Pathogenesis of genital herpes simplex virus infection in mice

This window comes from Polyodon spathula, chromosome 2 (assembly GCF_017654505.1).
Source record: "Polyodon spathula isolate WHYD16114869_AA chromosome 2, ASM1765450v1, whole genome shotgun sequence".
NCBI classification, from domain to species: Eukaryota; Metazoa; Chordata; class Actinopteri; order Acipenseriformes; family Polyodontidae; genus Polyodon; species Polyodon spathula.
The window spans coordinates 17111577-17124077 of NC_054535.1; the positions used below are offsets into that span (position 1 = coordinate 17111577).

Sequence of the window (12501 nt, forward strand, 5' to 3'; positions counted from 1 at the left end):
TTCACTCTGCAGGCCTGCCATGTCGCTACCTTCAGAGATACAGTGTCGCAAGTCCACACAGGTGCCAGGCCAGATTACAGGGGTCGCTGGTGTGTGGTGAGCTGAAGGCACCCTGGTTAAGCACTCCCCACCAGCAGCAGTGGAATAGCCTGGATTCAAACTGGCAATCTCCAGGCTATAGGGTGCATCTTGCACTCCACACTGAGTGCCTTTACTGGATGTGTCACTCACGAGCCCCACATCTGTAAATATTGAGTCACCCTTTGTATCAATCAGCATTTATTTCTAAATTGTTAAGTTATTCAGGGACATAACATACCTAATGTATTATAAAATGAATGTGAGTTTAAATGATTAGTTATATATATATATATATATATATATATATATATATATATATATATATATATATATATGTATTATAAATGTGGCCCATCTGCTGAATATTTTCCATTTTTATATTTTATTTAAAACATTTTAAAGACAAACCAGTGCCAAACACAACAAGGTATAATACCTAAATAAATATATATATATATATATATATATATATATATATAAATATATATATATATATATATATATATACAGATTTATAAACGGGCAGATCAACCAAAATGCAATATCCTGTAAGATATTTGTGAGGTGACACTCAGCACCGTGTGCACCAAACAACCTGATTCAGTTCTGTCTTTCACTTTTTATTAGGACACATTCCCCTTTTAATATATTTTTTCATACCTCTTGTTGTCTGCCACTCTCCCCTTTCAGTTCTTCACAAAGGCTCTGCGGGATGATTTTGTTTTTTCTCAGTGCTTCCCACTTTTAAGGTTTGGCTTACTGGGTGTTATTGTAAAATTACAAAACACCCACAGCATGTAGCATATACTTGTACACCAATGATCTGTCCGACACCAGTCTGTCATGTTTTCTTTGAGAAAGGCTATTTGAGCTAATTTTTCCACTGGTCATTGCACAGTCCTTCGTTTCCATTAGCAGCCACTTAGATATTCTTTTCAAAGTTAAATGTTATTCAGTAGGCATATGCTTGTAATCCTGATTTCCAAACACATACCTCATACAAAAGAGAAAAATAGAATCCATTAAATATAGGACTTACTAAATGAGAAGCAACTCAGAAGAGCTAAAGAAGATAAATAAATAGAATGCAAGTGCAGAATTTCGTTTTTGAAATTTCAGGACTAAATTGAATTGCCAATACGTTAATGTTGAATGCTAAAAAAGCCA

Experiments in the mouse model of herpes simplex virus (HSV) infection involving the intact genital mucous membranes as inoculation site yielded the following results. In untreated mice the extent of latency was correlated with the degree of peripheral virus replication. This correlation could not be observed when the course of infection was interrupted by chemotherapy, interferon, or passive immunization. Acyclovir had little effect on peripheral virus multiplication, but markedly reduced latent ganglionic infection. As acute ganglionic infection and virus concentration in the spinal nerves were already reduced, acyclovir is assumed to inhibit either virus penetration into the nerve endings or virus replication in the ganglia. Interferon apparently has an active role in the elimination of virus infected cells from the ganglia, as its effect was restricted to a reduced rate of latency and of lethality. Passive immunization with antiserum led to similar results as ACV-treatment. While lacking a pronounced effect on virus replication in the mucous membranes, specific antibody was found to influence both virus elimination from the ganglia, and conversion from productive to latent ganglionic infection. Immune lymphocytes proved to be the only agent capable of suppressing peripheral infection, thereby inhibiting the neural spread of the virus. These results suggest that the decrease in latency may result from modulations occurring at different stages in the course of infection.
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